The number of people (including women and children) arrested during the agitation between 3 June 1938 and 21 February 1940 was 1,271.
Of these, except the leaders, most of the volunteers were Dalits and belonged to Madras.
There is no direct evidence regarding Dalit participation in the anti-Hindi agitation except Meenambal’s brief interview. Details of Dalit participation could only be found in the writings of others.
Meenambal Sivaraj’s return to the anti-Hindi agitation
At that time, a group of 101 people gathered with the title, ‘jadha’. They sought to join the anti-Hindi agitation, started from Tiruchy, and reached Madras on 11 November 1938. The group was headed by KV Alagirisamy.
Nambi Aruran notes that only 80 were there when the group arrived in Madras. Till the arrival of the ‘jadha’ group, the anti-Hindi agitation remained just a protest. They decided to hold a demonstration in August 1938 before the house of the then chief minister Rajaji. The plan was to raise slogans for half an hour and disperse. There were agreements and disagreements with this mode of protest. Periyar himself issued a press release saying that there was no need to protest in front of the chief minister’s house.
Meanwhile, the so-called leaders of the agitation, CT Nayagam and Shanmugananda Adigal, were given bail after they gave a declaration that they would no longer participate in the agitation. But one Ponnusamy, who claimed to be a Congressman, was jailed as he was not willing to give such a declaration, says Ko. Kesavan in his book ‘Dravidian movement and Language Policy’ (p.66).
In the 15 August 1939 issue of Kudiyarasu, it was said that in awarding punishment, there was bias between the Congress and non-Congress people. The protest, which had such internal contradictions, reached its zenith only after the Tiruchy team reached Madras.
It was at that time that Meenambal had returned to the agitation. There are not many details about the exact period the differences lasted and her return to the agitation.
The women’s conference where EVR was given the title ‘Periyar’
It was only in the protest demonstration held in front of the Hindu Theological High School in November 1938 that women participated.
It was during this conference that the leadership of the anti-Hindi agitation went to the hands of Periyar.
On 13 November 1938, a Tamil women’s conference was conducted in support of the anti-Hindi agitation. Usually, historical accounts about the conference mention it as one headed by Dharumambal and make a passing reference to Meenambal as one of the participants in it.
But it was Meenambal who played a significant role in organising the conference. She was wholly responsible for bringing women to the conference. She was the one who hoisted the conference flag.
It was at this conference that EV Ramasamy was given the honourary title ‘Periyar’.
Citing this, Dalit historians note that it was Meenambal who honoured EVR with the title ‘Periyar’. We can find a different account in a book by M Elanchezhian who carried a photograph of the conference and treated Dharumambal as the central figure and Meenambal as one among the participants. In that photograph, however, Meenambal occupies a central place surrounded by other women.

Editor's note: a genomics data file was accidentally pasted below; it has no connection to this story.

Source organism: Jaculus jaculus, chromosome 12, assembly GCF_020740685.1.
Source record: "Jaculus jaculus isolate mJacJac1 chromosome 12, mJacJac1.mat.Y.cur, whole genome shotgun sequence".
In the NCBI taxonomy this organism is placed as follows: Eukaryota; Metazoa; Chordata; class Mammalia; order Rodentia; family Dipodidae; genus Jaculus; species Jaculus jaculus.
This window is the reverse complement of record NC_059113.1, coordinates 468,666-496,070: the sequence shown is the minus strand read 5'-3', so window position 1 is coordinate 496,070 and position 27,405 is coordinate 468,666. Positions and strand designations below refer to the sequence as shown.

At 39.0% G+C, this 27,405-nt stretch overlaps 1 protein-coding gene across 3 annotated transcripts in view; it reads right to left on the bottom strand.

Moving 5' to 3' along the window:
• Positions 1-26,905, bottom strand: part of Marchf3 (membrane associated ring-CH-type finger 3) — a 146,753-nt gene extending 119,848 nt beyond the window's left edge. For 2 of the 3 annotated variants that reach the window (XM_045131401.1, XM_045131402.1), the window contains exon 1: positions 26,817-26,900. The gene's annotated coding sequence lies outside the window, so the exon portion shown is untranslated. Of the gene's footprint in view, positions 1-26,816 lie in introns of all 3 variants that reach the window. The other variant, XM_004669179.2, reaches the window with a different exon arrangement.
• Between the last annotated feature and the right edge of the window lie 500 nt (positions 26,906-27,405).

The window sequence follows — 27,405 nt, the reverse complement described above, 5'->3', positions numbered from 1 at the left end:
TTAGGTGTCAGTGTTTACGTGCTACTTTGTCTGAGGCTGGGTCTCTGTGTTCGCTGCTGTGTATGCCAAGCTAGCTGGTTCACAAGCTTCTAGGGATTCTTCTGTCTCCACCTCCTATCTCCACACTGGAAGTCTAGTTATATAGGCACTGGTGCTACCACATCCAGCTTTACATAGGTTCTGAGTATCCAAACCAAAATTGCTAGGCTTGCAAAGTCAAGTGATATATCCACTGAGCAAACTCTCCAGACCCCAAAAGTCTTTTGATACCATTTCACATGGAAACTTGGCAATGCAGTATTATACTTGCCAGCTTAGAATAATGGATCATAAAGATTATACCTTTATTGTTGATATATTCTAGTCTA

The conference played a significant role in the anti-Hindi agitation.
Speaking at the conference, Periyar said, “Women should participate in the agitation.” On 5 December 1938, a case was registered against Periyar alleging that he instigated violence and promoted anti-state activities. A fine of ₹1,000 was also imposed on him and he was given a jail term of one year.
Talking about this incident, Meenambal later said: “Periyar got arrested when he was about to preside over the meeting. Then I spoke in that meeting. But I was not arrested. There was a reason for that. In those days untouchables served as butlers in the houses of white people. So, our brother went to Rajaji and told him that I must not be arrested. If I was arrested, they would not go to work. Anyhow, the government did not arrest me.”
It is significant to note here the reminisces of a contemporary Dalit personality, Sakthidasan, about the women’s conference, in a personal interview with this author.
“My father took me to that women’s conference when I was a small boy. He referred to Meenambal and told me that she was like a mother to us. She did all the work at the conference. But after his release from prison, when Periyar spoke about the conference, he spoke only in praise of Dharumambal,” Sakthidasan said.
Such oral histories are still alive in the memory of elderly Dalit personalities.
When the anti-Hindi agitation had no direct relation to caste and untouchability, how did they understand the imposition of Hindi and the value of Tamil? How did they take it to their people? What kind of an understanding did those people get about the agitation? How did they integrate the Dalits into the newly forged Tamil identity?
Was it an attempt to find a space for Dalits in this new identity? Or did they initially try to use Dalits for the newly formed political mobilisation and later dissociated themselves from it? We shall leave all such questions for further research.
(Stalin Rajangam is a Tamil Dalit history researcher. He also writes on cinema, politics, and culture from the Dalit perspective. He has done his doctoral research on Dalit pioneer Iyothee Dasar. He is currently working as a professor in The American College, Madurai)
(A version of this article in Tamil earlier appeared in Kalachuvadu. It was translated by R Azhagarasan, who teaches English at the University of Madras)